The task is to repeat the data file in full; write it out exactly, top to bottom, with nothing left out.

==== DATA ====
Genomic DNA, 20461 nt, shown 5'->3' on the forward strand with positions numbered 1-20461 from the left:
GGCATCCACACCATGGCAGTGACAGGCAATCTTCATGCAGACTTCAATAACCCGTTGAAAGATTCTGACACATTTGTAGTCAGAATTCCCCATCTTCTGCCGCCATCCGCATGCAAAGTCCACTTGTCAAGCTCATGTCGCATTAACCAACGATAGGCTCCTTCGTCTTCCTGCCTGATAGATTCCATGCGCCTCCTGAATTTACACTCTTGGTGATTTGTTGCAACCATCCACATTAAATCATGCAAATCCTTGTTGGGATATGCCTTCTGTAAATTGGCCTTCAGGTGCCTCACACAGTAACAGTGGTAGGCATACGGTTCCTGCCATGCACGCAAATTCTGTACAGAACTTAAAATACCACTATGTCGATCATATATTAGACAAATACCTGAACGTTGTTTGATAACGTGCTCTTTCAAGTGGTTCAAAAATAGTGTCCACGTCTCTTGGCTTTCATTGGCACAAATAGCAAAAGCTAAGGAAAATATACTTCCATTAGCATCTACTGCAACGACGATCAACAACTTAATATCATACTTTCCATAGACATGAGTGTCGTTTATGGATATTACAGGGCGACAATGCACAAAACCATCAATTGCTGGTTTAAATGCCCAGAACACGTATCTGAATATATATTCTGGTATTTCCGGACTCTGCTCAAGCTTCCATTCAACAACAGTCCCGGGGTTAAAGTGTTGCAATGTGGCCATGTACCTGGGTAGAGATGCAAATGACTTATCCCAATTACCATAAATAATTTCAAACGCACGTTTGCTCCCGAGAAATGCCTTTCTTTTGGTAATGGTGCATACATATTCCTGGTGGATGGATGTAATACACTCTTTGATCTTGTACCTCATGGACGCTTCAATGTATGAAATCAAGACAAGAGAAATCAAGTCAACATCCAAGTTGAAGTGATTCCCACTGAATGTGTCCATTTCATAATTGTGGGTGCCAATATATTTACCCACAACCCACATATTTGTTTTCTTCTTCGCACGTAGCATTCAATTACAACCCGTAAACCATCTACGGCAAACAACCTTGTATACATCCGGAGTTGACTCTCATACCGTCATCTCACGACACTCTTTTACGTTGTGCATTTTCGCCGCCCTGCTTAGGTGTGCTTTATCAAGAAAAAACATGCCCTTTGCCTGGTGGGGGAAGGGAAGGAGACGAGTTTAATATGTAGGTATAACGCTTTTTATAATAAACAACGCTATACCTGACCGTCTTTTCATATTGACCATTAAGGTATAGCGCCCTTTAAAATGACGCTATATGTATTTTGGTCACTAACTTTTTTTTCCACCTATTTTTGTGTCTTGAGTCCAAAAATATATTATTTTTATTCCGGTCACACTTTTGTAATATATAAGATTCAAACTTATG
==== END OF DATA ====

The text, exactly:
Genomic DNA, 20461 nt, shown 5'->3' on the forward strand with positions numbered 1-20461 from the left:
GGCATCCACACCATGGCAGTGACAGGCAATCTTCATGCAGACTTCAATAACCCGTTGAAAGATTCTGACACATTTGTAGTCAGAATTCCCCATCTTCTGCCGCCATCCGCATGCAAAGTCCACTTGTCAAGCTCATGTCGCATTAACCAACGATAGGCTCCTTCGTCTTCCTGCCTGATAGATTCCATGCGCCTCCTGAATTTACACTCTTGGTGATTTGTTGCAACCATCCACATTAAATCATGCAAATCCTTGTTGGGATATGCCTTCTGTAAATTGGCCTTCAGGTGCCTCACACAGTAACAGTGGTAGGCATACGGTTCCTGCCATGCACGCAAATTCTGTACAGAACTTAAAATACCACTATGTCGATCATATATTAGACAAATACCTGAACGTTGTTTGATAACGTGCTCTTTCAAGTGGTTCAAAAATAGTGTCCACGTCTCTTGGCTTTCATTGGCACAAATAGCAAAAGCTAAGGAAAATATACTTCCATTAGCATCTACTGCAACGACGATCAACAACTTAATATCATACTTTCCATAGACATGAGTGTCGTTTATGGATATTACAGGGCGACAATGCACAAAACCATCAATTGCTGGTTTAAATGCCCAGAACACGTATCTGAATATATATTCTGGTATTTCCGGACTCTGCTCAAGCTTCCATTCAACAACAGTCCCGGGGTTAAAGTGTTGCAATGTGGCCATGTACCTGGGTAGAGATGCAAATGACTTATCCCAATTACCATAAATAATTTCAAACGCACGTTTGCTCCCGAGAAATGCCTTTCTTTTGGTAATGGTGCATACATATTCCTGGTGGATGGATGTAATACACTCTTTGATCTTGTACCTCATGGACGCTTCAATGTATGAAATCAAGACAAGAGAAATCAAGTCAACATCCAAGTTGAAGTGATTCCCACTGAATGTGTCCATTTCATAATTGTGGGTGCCAATATATTTACCCACAACCCACATATTTGTTTTCTTCTTCGCACGTAGCATTCAATTACAACCCGTAAACCATCTACGGCAAACAACCTTGTATACATCCGGAGTTGACTCTCATACCGTCATCTCACGACACTCTTTTACGTTGTGCATTTTCGCCGCCCTGCTTAGGTGTGCTTTATCAAGAAAAAACATGCCCTTTGCCTGGTGGGGGAAGGGAAGGAGACGAGTTTAATATGTAGGTATAACGCTTTTTATAATAAACAACGCTATACCTGACCGTCTTTTCATATTGACCATTAAGGTATAGCGCCCTTTAAAATGACGCTATATGTATTTTGGTCACTAACTTTTTTTTCCACCTATTTTTGTGTCTTGAGTCCAAAAATATATTATTTTTATTCCGGTCACACTTTTGTAATATATAAGATTCAAACTTATG